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Contractors in Demand

By Megan Kinneyn | Mar. 2, 2007

Law Office Management

Mar. 2, 2007

Contractors in Demand

Concerns about cost and the desire for increased flexibility prompt both law firms and in-house counsel to hire a lot more on-call lawyers. By Chuleenan Svetvilas

By Chuleenan Svetvilas
      Edited by Martin Lasden
Firms and legal departments welcome on-call lawyers.
      The flexibility and lower cost of using contract attorneys have prompted law firms and in-house counsel to hire more of them. Smaller firms can look large by having a slew of contract attorneys on call. And larger firms can hire a small army for a single project.
      "We are using contract attorneys increasingly in all of our offices," says Lori Schechter, who chairs litigation at Morrison & Foerster. "So we came up with a system for managing, training, and supervising contract attorneys to ensure that clients get the representation they expect." In 2004 the firm used 21 contract attorneys; in 2006 it used 200.
      The growing burden of electronic discovery has been a prime factor. Just a few years ago, too many associates were spending inordinate amounts of time doing document review. But Schechter says hiring contractors for that work "ensures that associates get more diverse experience and supervisory experience."
      Meanwhile, on the corporate side, not only have contract lawyers become more acceptable, but some executives are specifically instructing their outside counsel to use contract attorneys to help control costs. Sonnenschein, Nath & Rosenthal, for example, typically does not use contract attorneys but will if a client requests it, says Edwin B. Reeser, managing partner of the firm's Los Angeles office. The firm will also suggest contract lawyers to a client if it makes sense for a particular case.
      "In-house attorneys are under more pressure to cut costs," says Andrea Hunolt, San Francisco branch director of the Robert Half Legal staffing agency. "We are seeing a great increase in the use of project attorneys for in-house legal departments." Hunolt says some legal departments are cutting their budgets in half by using contract attorneys: For example, in-house counsel may bring document review inside and then have outside counsel handle certain parts of litigation.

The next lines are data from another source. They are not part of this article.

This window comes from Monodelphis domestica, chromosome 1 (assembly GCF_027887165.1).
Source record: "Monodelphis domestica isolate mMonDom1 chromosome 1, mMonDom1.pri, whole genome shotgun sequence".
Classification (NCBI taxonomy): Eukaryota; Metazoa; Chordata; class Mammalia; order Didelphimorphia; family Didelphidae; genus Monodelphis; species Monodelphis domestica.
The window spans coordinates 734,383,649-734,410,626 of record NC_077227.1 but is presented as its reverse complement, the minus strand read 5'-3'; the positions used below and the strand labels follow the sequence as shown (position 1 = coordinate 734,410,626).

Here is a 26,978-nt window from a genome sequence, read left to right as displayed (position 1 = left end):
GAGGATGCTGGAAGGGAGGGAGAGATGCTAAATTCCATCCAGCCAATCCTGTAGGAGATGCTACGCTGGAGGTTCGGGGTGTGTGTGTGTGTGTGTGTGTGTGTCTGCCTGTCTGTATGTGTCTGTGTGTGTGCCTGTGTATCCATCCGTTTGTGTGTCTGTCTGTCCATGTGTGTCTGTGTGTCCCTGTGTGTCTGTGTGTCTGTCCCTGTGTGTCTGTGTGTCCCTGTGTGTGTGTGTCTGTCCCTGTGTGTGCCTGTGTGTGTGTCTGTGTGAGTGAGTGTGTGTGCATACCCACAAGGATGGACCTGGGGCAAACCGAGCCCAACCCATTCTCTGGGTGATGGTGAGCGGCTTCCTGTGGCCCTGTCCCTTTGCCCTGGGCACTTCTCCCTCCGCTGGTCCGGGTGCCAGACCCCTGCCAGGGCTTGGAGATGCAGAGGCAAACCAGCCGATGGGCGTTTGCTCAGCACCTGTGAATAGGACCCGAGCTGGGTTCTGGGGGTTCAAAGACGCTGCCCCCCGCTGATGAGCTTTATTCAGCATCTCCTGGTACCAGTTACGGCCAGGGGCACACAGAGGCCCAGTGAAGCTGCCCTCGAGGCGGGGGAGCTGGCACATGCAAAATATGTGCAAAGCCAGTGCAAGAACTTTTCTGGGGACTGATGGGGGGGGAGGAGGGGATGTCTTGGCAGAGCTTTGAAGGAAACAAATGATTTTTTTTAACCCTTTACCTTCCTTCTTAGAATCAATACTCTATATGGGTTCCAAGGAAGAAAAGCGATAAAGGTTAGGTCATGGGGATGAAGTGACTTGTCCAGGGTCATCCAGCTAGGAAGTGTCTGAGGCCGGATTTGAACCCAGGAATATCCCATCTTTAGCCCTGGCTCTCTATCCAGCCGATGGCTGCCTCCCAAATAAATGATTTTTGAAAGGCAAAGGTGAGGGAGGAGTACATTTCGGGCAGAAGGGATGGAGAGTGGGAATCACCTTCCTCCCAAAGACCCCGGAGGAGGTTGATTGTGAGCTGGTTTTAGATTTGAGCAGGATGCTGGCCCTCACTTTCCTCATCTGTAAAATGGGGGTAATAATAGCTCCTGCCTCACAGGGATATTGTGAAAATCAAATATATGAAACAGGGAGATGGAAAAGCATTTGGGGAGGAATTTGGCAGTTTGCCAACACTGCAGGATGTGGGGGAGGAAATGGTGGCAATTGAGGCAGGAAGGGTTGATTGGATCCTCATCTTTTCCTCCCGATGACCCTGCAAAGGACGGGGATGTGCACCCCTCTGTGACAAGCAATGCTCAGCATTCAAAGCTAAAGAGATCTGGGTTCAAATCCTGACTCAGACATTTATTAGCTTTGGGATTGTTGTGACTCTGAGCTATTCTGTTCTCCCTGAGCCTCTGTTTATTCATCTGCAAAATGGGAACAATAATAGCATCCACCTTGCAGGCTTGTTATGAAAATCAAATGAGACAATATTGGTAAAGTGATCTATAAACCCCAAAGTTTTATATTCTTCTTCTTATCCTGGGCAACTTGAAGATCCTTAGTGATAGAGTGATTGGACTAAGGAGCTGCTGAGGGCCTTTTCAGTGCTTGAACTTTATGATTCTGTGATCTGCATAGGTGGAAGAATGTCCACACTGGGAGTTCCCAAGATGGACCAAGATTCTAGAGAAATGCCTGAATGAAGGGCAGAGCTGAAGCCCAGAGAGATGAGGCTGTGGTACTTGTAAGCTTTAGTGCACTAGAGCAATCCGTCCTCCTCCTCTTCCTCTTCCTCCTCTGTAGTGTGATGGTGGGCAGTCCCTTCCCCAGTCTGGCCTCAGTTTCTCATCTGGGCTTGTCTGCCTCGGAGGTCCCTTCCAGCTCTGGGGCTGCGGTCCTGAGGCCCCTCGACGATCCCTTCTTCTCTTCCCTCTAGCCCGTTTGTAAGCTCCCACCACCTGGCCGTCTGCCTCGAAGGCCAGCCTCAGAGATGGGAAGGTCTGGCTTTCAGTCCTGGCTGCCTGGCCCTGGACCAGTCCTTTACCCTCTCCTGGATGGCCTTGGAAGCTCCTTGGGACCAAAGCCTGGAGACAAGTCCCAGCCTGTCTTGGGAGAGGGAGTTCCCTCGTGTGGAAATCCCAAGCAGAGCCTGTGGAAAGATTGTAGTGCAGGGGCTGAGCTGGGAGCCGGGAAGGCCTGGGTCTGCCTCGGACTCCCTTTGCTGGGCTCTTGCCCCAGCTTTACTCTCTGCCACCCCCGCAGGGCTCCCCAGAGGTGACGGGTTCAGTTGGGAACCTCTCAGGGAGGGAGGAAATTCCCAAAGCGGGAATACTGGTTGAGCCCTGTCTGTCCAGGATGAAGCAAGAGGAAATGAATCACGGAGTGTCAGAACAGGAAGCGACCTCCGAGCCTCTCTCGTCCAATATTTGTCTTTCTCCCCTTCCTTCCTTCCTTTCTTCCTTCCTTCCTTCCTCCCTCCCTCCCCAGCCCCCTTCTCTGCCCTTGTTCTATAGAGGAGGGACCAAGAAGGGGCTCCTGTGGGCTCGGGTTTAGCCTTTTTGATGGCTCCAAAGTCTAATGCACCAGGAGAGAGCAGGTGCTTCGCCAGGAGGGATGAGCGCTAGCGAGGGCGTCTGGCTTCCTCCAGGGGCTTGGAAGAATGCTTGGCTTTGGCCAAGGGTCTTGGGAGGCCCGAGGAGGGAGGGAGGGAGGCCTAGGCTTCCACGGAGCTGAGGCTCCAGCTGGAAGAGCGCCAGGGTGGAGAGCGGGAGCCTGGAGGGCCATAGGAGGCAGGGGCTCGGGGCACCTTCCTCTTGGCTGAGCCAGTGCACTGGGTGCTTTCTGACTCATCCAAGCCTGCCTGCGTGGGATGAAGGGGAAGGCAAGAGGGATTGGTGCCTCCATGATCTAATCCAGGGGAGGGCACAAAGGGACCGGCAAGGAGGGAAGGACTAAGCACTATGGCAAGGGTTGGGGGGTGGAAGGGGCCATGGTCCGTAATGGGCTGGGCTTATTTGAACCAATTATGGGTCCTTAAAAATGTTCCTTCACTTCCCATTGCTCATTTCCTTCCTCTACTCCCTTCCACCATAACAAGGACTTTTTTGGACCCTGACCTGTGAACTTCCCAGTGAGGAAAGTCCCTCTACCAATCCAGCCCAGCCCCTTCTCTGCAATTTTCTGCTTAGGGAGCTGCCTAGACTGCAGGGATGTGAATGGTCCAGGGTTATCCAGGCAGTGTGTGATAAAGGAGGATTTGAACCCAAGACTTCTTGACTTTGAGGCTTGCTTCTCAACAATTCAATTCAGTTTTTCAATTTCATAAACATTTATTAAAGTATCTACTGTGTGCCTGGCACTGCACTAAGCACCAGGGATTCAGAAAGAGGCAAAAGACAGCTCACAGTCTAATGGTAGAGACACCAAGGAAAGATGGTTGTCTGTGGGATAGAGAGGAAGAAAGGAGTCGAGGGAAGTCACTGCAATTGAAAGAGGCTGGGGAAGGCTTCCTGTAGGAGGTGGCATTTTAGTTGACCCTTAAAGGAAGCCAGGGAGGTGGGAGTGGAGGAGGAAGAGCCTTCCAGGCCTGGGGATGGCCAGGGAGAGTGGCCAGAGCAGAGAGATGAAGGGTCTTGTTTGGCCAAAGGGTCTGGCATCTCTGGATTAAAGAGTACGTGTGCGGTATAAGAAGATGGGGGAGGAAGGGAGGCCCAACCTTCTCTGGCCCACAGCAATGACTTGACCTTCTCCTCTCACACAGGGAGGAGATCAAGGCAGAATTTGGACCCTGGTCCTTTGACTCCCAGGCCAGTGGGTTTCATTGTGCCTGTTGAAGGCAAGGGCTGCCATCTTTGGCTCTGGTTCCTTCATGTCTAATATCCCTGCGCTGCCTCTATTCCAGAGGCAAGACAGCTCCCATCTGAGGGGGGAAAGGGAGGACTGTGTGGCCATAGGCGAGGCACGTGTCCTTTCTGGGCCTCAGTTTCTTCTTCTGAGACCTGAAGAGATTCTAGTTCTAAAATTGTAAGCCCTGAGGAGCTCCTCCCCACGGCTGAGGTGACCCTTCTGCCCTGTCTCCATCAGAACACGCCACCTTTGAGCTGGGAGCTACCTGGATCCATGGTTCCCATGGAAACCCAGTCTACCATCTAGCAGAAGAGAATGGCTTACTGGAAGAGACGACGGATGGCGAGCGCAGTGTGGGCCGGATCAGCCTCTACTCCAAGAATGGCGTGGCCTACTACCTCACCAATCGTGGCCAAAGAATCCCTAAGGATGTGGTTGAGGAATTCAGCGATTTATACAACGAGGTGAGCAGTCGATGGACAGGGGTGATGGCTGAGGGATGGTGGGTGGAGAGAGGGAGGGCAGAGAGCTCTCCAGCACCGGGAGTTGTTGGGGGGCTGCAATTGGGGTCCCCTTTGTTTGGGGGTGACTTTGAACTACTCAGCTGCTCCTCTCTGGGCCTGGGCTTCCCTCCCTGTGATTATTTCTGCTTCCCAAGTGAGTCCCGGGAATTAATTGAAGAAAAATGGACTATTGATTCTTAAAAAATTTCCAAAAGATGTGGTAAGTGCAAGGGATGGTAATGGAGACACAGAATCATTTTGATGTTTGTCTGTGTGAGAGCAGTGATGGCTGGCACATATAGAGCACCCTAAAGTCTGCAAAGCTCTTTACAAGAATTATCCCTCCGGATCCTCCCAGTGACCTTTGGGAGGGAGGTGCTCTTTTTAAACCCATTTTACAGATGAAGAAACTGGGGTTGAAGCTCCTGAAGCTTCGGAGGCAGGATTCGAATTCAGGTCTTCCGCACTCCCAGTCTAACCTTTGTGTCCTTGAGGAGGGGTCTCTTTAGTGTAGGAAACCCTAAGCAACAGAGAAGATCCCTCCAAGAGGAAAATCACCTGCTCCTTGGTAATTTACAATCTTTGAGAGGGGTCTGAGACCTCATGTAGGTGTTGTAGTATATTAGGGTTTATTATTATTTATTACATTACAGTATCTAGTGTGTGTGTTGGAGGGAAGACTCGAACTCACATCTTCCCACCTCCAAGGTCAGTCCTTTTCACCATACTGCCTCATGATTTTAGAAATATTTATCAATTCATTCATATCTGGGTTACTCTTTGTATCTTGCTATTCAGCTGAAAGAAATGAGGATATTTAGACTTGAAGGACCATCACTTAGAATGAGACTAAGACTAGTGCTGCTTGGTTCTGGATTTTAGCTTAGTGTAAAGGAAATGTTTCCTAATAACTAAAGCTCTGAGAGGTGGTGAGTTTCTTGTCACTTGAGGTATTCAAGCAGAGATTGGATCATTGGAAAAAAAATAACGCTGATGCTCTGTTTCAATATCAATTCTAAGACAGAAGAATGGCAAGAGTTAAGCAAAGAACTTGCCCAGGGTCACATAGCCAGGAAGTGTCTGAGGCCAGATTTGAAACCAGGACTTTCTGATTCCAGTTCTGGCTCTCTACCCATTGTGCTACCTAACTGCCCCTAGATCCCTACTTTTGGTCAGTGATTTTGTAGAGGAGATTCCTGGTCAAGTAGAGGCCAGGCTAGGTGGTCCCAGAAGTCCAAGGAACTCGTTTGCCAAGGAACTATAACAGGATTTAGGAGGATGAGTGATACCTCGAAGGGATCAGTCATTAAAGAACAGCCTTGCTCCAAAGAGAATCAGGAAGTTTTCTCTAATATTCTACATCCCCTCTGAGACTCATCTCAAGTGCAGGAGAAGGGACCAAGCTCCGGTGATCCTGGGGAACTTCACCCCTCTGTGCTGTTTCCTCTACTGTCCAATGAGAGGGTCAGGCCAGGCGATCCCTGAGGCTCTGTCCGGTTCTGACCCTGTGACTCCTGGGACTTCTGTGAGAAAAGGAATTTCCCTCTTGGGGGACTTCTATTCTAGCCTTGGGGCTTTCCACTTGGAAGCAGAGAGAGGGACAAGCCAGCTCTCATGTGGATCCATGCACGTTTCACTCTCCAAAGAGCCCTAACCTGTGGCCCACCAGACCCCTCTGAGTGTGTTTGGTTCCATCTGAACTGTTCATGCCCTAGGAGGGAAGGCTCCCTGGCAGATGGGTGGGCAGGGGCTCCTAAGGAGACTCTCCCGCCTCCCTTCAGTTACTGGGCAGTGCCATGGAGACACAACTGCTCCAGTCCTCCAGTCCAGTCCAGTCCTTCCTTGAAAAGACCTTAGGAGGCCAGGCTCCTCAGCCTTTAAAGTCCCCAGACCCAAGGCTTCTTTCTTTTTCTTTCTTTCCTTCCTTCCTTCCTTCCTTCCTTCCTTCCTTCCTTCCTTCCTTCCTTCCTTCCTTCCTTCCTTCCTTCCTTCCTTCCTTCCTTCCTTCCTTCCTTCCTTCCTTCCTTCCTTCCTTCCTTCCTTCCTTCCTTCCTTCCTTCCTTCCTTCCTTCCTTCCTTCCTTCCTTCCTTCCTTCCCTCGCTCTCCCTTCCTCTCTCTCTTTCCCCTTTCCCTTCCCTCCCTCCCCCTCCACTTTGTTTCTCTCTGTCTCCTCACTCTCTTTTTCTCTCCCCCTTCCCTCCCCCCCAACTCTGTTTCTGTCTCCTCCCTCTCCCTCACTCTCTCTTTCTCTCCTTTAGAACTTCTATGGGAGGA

"General counsel staff their departments very leanly, but they need to be responsive," says Mehul Patel, executive vice president and general manager of Axiom Legal, which specializes in assigning contract attorneys for engagements in corporate legal departments. Axiom attorneys work primarily on sophisticated matters as part of an in-house corporate team, and their fees are 50 percent to 60 percent below law firm rates, he says.
      As the demand for contract lawyers increases, so does the supply. And, as it turns out, flexibility is as important for contract attorneys as it is for the firms and companies that hire them. "Some people don't want to be in a world of 2,400 billable hours," says Hunolt. Others are retirees, mothers, or people pursuing other interests. And still others?particularly in Los Angeles?work part time to finance dreams of acting or writing screenplays.

Megan Kinneyn

Daily Journal Staff Writer

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